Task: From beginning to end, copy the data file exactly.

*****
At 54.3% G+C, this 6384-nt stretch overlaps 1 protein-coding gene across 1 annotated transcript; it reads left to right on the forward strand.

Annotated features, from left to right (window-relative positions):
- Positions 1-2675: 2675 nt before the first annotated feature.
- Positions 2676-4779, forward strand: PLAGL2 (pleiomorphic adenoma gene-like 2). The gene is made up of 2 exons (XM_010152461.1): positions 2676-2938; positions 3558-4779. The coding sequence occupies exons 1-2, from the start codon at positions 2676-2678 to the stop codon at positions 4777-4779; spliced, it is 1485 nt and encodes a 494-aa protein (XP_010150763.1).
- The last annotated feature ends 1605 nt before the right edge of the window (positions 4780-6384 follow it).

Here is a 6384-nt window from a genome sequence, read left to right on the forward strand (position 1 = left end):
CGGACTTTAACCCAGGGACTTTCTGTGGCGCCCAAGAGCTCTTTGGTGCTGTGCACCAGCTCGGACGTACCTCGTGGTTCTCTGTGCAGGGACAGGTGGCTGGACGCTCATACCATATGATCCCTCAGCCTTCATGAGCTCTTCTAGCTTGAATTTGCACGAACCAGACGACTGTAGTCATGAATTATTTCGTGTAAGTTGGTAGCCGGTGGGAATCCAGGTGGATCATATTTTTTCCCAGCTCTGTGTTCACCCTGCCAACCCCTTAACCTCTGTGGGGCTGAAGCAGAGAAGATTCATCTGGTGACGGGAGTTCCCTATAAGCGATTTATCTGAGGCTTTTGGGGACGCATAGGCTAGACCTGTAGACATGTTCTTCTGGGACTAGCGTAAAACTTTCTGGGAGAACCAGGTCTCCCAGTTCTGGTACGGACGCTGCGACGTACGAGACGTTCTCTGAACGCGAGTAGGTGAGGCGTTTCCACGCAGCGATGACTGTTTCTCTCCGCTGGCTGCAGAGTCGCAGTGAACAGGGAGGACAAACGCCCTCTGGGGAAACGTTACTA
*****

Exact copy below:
At 54.3% G+C, this 6384-nt stretch overlaps 1 protein-coding gene across 1 annotated transcript; it reads left to right on the forward strand.

Annotated features, from left to right (window-relative positions):
- Positions 1-2675: 2675 nt before the first annotated feature.
- Positions 2676-4779, forward strand: PLAGL2 (pleiomorphic adenoma gene-like 2). The gene is made up of 2 exons (XM_010152461.1): positions 2676-2938; positions 3558-4779. The coding sequence occupies exons 1-2, from the start codon at positions 2676-2678 to the stop codon at positions 4777-4779; spliced, it is 1485 nt and encodes a 494-aa protein (XP_010150763.1).
- The last annotated feature ends 1605 nt before the right edge of the window (positions 4780-6384 follow it).

Here is a 6384-nt window from a genome sequence, read left to right on the forward strand (position 1 = left end):
CGGACTTTAACCCAGGGACTTTCTGTGGCGCCCAAGAGCTCTTTGGTGCTGTGCACCAGCTCGGACGTACCTCGTGGTTCTCTGTGCAGGGACAGGTGGCTGGACGCTCATACCATATGATCCCTCAGCCTTCATGAGCTCTTCTAGCTTGAATTTGCACGAACCAGACGACTGTAGTCATGAATTATTTCGTGTAAGTTGGTAGCCGGTGGGAATCCAGGTGGATCATATTTTTTCCCAGCTCTGTGTTCACCCTGCCAACCCCTTAACCTCTGTGGGGCTGAAGCAGAGAAGATTCATCTGGTGACGGGAGTTCCCTATAAGCGATTTATCTGAGGCTTTTGGGGACGCATAGGCTAGACCTGTAGACATGTTCTTCTGGGACTAGCGTAAAACTTTCTGGGAGAACCAGGTCTCCCAGTTCTGGTACGGACGCTGCGACGTACGAGACGTTCTCTGAACGCGAGTAGGTGAGGCGTTTCCACGCAGCGATGACTGTTTCTCTCCGCTGGCTGCAGAGTCGCAGTGAACAGGGAGGACAAACGCCCTCTGGGGAAACGTTACTA